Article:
The history of forensic science dates back thousands of years. Fingerprinting was one of its first applications. The ancient Chinese used fingerprints to identify business documents. In 1892, Sir Francis Galton established the first system for classifying fingerprints. Sir Edward Henry, commissioner of the Metropolitan Police of London, developed his own system in 1896 based on the direction, flow, pattern and other characteristics of fingerprints. The Henry Classification System became the standard for criminal fingerprinting techniques worldwide.
In 1835, Scotland Yard's Henry Goddard became the first person to use physical analysis to connect a bullet to the murder weapon. Bullet examination became more precise in the 1920s when American physician Calvin Goddard helped create the comparison microscope to help determine which bullets came from which shell casings. And in the 1970s, a team of scientists at the Aerospace Corporation in California developed a method for detecting gunshot residue using scanning electron microscopes.
In 1836, a British chemist named James Marsh developed a chemical test to detect arsenic, which was used during a jury trial. Nearly a century later, in 1930, scientist Karl Landsteiner won a Nobel Prize for classifying human blood into various groups. His work paved the way for the future use of blood in criminal investigations. Other scientific tests were developed in the mid-1900s to analyze saliva, semen and other body fluids as well as to make blood tests more precise.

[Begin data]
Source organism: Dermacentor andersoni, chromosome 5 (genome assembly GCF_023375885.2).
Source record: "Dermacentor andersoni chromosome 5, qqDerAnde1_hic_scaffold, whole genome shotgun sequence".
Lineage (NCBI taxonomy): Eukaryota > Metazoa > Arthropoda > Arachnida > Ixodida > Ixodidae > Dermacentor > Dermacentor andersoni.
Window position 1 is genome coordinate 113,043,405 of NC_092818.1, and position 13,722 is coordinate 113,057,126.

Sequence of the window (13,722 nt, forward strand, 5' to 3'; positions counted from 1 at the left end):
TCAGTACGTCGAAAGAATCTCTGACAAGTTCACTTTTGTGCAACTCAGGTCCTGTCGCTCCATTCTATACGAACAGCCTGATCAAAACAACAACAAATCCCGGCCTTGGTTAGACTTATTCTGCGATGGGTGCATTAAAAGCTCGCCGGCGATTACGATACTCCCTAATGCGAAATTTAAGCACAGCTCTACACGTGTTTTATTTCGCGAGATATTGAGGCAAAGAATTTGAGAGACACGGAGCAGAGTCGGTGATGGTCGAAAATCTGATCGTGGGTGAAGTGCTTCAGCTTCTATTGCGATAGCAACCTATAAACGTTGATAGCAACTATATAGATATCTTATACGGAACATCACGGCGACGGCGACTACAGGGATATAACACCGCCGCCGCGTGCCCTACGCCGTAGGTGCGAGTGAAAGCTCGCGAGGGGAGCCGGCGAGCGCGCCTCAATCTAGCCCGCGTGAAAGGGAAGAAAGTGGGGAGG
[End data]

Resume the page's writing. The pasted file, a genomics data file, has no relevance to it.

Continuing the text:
With all of the new forensics techniques emerging in the early 20th century, law enforcement discovered that it needed a specialized team to analyze evidence found at crime scenes. To that end, Edmond Locard, a professor at the University of Lyons, set up the first police crime laboratory in France in 1910. For his pioneering work in forensic criminology, Locard became known as "the Sherlock Holmes of France."
August Vollmer, chief of the Los Angeles Police, established the first American police crime laboratory in the 1920s. When the Federal Bureau of Investigation (FBI) was first founded in 1908, it didn't have its own forensic crime laboratory — that wasn't set up until 1932.
By the close of the 20th century, forensic scientists had a wealth of high-tech tools at their disposal for analyzing evidence from polymerase chain reaction (PCR) for DNA analysis to digital fingerprinting techniques with computer search capabilities.
Next, we'll see some of the applications of these modern forensic technologies.